Cameras start to take over for live observers on deck: What does it mean for owners and operators across the country?

Electronic monitoring programs are on the rise as a way to reduce observer costs, avoid the problems of having another person onboard, and increase data gathering. After testing and implementing several programs, NOAA is developing criteria for EM hardware producers and service providers.

August Issue 2019 Cover

This story was first published in the August issue of National Fisherman. Subscribe today for digital and print access.

“We hope to have standards by the end of the year,” says Brett Alger, electronic technologies coordinator at NMFS. “Once we lay down the framework, it could allow EM to expand greatly.” In February 2019, Alger spoke at a conference in Bangkok that explored the potentials of electronic monitoring. Presenters talked about the real-time upload, via satellite or cell signal, of video from boats, which could be reviewed by artificial intelligence. “We’re hoping to automate review,” says Alger. “We’re looking at machine learning that could identify and measure fish in a split second.”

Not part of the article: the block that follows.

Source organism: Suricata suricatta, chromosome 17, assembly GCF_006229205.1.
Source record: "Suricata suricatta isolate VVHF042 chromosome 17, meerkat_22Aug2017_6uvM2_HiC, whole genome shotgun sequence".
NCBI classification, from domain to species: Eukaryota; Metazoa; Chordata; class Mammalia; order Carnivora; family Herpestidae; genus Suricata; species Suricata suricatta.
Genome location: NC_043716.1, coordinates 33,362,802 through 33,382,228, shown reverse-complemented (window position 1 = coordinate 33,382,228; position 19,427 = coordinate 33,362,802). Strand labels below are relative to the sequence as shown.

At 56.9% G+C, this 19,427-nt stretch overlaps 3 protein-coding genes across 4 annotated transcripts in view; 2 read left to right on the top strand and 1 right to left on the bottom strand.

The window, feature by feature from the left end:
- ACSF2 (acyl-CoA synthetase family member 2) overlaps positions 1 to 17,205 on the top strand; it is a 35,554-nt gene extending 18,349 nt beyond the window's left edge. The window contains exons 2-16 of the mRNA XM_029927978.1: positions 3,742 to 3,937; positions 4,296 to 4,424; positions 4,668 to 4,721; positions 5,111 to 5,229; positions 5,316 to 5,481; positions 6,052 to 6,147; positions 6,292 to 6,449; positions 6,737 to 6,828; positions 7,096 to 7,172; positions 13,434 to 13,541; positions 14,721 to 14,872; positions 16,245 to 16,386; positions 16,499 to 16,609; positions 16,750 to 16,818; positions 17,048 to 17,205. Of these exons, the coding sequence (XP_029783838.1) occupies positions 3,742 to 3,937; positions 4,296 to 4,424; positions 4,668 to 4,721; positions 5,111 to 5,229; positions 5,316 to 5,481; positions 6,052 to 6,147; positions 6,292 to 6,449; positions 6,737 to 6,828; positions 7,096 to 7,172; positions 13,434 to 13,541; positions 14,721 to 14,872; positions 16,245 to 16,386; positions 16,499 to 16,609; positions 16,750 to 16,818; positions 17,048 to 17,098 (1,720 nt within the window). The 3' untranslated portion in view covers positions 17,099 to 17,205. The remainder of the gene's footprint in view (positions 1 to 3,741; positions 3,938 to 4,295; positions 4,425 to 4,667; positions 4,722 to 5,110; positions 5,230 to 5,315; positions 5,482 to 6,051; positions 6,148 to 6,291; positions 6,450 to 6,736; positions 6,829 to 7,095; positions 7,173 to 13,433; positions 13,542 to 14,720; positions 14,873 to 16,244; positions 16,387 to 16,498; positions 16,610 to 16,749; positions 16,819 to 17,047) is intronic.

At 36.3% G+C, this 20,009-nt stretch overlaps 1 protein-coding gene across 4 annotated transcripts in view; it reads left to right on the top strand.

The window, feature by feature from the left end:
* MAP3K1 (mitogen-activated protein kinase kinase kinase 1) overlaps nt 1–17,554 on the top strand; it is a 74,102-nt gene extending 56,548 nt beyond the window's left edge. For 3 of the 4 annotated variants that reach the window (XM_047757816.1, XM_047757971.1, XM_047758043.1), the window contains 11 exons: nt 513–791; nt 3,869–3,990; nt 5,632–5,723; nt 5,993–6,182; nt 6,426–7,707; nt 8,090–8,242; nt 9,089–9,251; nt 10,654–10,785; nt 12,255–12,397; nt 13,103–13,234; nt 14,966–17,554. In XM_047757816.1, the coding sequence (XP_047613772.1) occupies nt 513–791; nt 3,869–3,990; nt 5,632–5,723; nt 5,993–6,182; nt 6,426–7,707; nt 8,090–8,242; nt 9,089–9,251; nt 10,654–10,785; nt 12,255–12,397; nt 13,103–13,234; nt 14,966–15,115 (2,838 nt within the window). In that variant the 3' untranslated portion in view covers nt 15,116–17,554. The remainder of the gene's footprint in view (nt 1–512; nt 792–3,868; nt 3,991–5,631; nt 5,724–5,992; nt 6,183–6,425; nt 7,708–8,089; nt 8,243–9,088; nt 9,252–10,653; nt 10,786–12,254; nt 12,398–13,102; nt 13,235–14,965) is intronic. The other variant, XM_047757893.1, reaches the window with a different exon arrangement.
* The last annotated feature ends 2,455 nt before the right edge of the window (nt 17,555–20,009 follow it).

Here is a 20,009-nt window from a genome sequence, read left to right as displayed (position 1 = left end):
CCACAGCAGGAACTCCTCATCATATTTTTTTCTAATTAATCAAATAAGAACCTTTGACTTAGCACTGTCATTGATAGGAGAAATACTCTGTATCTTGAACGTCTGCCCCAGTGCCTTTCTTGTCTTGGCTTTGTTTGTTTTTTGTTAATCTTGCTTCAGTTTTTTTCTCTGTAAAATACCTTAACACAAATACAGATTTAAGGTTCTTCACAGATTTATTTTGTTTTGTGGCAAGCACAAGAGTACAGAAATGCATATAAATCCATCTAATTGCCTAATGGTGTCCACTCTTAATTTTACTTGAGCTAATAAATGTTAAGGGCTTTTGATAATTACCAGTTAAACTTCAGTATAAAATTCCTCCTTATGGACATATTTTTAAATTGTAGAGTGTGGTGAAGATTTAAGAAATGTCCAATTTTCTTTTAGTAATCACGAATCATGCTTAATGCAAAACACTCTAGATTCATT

According to Alger, the idea of monitoring things like bycatch, discards and quota by putting cameras onboard has been around for 20 years, and the Pacific whiting fishery has used electronic monitoring for 15 years. But establishing EM programs is much more complicated than just hooking up cameras and connecting them to a hard drive.

Among EM service providers, two leaders — Archipelago Marine Research and Saltwater Inc. — have broken ground with several programs around the U.S. coasts. Archipelago provides a complete package of cameras, hard drives and review services. Saltwater offers software and some hardware, and a number of services, including developing a vessel monitoring plan and video review.

Saltwater recently completed a project for the New England herring fishery. According to Saltwater, the herring fleet has experienced dramatic cuts to their quota. In 2016, NMFS contracted Saltwater to test whether EM could be used for compliance monitoring in this fishery, and whether it would be more cost effective than at-sea observers. All active vessels in the fleet voluntarily participated in the pilot project. Based on the findings, the New England Fishery Management Council approved EM in March 2018 as a monitoring option for the fleet.

“At this point, the plan is to use EM in tandem with dockside monitoring,” says Morgan Wealti, Saltwater’s program manager. According to Wealti, most of the herring boats used three cameras, one at the stern, one at the rail, and another showing a deck view.

“Our system used off-the-shelf equipment,” she says. “The cameras had to be rated for some immersion.”

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Paul Molyneaux is the Boats & Gear editor for National Fisherman.

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